Tuesday, November 25, 2008
House Of 1000 Corpses
I’m not a huge fan of slasher films. I have enjoyed a few over the years, but for the most part, they don’t hold a huge appeal to me. There was a lot of buzz about Rob Zombie and his debut film House of 1,000 Corpses, but I hadn’t watched it. It was showing recently on Fearnet along with the sequel The Devil’s Rejects. Both had been nominated for some minor awards. I guess I was mostly drawn in by the hype and the fact that it wasn’t going to cost me anything to watch this film. It wasn’t particularly bad, but it wasn’t good enough for me to watch the sequel…free or not.
House of 1,000 Corpses tells the story of four teens that are traveling cross country and stop at a roadside gas and chicken stop that happens to have a museum of the macabre. Jerry (Chris Hardwick), Denise (Erin Daniels), Mary (Jennifer Jostyn) and Bill (Rainn Wilson) stop for gas and end up taking a ride in a haunted house attached to the gas station. The ride guide, Captain Spaulding (Sid Haig) is perpetually dressed in clown makeup. He presents an eccentric appearance as he guides his guests through legend and folklore, including the local legend of Dr. Satan. The legend captures the attention of the testosterone laden guests, who end up determined to find out more about the legend. Captain Spaulding draws them a strip map so they can explore the legend on their own. After picking up a hitchhiker that bears a striking resemblance to the Director’s Daughter (Baby Firefly played by Sheri Moon Zombie), their plan goes awry. Flat tires and strange locals end up being bad for their health. The gore factor kicks in exponentially from this point on, making one wonder if any of the kids will survive.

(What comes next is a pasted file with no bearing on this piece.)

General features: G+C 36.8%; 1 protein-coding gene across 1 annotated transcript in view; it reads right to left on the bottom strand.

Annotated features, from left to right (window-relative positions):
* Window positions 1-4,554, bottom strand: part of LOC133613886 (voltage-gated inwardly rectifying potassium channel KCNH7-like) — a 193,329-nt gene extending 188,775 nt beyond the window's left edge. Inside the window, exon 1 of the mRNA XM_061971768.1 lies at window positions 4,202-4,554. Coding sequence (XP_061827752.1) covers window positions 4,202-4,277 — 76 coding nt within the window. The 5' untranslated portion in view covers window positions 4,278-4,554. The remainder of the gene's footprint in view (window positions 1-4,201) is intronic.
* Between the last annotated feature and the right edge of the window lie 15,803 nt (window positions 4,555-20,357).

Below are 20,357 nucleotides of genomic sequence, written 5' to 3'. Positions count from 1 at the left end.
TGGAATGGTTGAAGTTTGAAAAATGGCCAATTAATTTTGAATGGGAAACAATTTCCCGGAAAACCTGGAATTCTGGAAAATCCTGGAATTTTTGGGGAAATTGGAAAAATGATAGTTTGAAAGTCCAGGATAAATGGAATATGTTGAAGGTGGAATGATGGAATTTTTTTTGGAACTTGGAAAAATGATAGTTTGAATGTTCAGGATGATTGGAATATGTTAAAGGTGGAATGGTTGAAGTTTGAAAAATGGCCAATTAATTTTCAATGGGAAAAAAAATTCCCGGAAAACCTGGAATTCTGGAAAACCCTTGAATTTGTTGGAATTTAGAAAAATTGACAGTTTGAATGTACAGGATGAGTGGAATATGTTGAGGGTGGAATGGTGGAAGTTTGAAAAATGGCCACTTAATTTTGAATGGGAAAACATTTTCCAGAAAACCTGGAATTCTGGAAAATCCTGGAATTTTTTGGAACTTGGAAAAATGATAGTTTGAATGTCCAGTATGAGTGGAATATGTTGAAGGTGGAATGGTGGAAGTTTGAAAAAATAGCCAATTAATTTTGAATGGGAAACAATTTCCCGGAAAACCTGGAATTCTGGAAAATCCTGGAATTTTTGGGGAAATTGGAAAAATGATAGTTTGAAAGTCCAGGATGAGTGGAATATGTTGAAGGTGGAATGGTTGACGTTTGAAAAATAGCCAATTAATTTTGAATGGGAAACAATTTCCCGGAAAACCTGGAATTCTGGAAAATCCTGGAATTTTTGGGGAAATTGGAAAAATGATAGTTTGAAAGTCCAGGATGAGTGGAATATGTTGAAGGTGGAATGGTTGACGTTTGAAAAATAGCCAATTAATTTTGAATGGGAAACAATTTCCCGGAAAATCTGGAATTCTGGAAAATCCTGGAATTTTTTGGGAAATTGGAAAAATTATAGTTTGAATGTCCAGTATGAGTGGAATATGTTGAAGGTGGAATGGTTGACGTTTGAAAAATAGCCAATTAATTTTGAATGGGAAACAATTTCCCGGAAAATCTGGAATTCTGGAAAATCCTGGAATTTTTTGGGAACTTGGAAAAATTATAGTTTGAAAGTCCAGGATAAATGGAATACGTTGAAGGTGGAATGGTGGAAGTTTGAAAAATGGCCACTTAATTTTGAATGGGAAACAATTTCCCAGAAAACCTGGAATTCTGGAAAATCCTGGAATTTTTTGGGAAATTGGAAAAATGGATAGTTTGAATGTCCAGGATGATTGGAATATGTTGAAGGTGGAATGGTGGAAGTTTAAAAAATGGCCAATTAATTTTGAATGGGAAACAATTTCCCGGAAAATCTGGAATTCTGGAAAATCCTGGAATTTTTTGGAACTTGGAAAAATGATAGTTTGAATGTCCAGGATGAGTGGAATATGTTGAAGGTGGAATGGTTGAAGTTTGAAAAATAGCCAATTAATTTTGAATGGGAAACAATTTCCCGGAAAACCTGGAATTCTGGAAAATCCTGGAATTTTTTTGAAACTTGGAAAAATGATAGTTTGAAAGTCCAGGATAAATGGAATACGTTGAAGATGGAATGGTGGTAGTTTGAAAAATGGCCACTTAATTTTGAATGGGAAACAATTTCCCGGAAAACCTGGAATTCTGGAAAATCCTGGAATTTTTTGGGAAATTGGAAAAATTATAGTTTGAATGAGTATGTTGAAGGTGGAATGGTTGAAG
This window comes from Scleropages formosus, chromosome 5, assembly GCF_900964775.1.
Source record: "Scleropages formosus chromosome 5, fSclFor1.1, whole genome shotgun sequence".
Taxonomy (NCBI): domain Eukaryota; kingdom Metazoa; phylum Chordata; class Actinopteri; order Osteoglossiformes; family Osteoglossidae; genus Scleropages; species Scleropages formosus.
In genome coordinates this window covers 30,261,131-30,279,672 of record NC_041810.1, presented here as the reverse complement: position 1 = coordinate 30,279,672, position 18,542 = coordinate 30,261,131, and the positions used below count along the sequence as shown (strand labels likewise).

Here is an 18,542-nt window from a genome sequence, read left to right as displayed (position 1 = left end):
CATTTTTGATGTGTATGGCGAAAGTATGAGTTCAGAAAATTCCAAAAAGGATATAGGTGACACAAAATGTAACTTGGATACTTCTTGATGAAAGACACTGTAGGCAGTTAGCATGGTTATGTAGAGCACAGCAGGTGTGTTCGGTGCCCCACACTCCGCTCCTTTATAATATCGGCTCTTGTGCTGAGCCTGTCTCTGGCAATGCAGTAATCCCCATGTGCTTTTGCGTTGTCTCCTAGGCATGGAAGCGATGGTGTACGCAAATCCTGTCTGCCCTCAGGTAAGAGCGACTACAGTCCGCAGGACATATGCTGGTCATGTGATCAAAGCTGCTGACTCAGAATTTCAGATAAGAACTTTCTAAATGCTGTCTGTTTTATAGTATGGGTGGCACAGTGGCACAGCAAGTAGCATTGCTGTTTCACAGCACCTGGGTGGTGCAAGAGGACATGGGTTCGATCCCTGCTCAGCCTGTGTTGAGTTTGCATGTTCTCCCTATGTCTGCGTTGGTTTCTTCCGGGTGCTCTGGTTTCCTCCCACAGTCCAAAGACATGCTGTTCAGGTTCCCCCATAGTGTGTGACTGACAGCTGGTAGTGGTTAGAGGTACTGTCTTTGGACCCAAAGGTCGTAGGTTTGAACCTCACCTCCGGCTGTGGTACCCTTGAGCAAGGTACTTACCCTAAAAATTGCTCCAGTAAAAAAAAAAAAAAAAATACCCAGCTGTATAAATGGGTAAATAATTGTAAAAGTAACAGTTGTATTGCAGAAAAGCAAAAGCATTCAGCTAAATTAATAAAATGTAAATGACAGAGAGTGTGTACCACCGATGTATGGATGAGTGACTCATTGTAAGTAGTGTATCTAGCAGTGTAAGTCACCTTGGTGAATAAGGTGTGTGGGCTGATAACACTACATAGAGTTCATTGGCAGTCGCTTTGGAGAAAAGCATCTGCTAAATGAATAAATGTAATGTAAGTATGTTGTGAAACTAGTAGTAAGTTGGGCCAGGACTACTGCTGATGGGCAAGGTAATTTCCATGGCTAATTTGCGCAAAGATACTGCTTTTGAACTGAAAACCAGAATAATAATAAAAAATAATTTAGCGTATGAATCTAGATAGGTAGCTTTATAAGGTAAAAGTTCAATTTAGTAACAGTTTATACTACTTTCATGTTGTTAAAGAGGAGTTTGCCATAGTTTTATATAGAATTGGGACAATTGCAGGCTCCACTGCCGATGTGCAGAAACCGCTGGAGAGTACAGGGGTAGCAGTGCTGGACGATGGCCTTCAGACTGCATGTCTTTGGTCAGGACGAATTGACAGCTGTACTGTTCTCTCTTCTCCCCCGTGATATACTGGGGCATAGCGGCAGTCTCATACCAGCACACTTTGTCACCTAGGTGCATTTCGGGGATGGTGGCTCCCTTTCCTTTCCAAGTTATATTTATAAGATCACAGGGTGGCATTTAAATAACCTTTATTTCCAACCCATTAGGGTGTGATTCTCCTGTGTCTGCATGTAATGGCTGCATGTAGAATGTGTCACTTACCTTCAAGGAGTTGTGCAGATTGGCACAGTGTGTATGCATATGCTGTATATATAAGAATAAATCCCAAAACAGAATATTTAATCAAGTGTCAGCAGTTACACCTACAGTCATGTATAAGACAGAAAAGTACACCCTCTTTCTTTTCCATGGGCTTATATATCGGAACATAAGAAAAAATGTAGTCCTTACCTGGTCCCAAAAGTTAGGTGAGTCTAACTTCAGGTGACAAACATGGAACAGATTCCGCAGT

Slashers generally lack a plot. House of 1,000 Corpses is really no different. During a road trip, several teenagers take a detour to investigate a local legend resulting in a bloodbath. That’s pretty much the plot. House of 1,000 Corpses had decent dialogue, but I wasn’t buying into the concept of the film, so it didn’t captivate my attention the way a Suspense film would. The characters were unique, eccentric and violent. A strange combination of characteristics that made this film original if nothing else. But originality wasn’t enough to make me enjoy this film. The lack of structure and pointlessness of the entire exercise bored me. Like many other slashers, the plot ends up becoming “we got into something over our heads and now there is no way out” and then watching to see who the sole survivor is going to be, if there is one. I really didn’t care enough about any of the characters to care too much one way or the other.
The casting was par for the course for this genre, too. Haig has a rather odd character that was a tiny bit convincing, but he was about the only bright spot for me. The acting seemed very staged and campy. It was very much like every other bad horror flick I have ever seen. Sheri Moon Zombie was attractive, but very unconvincing. Wilson was okay in a likeable nerdy sort of way, but his role didn’t last very long. Hardwick got on my nerves from the very beginning of the movie. He is a large part of the reason the kids end up in over their heads, so he has to convince everyone to go along with him. Rather than seeming convincing, his performance seems whiney. His attempts at exuberance feel more like a trip to the Dentist. Daniels and Jostyn did not have much to offer, either. Their performances were predictable and lifeless. The lack of credibility in the cast made the implausible script even harder to swallow. I really did not care for the actors, with the slight exception of Haig.
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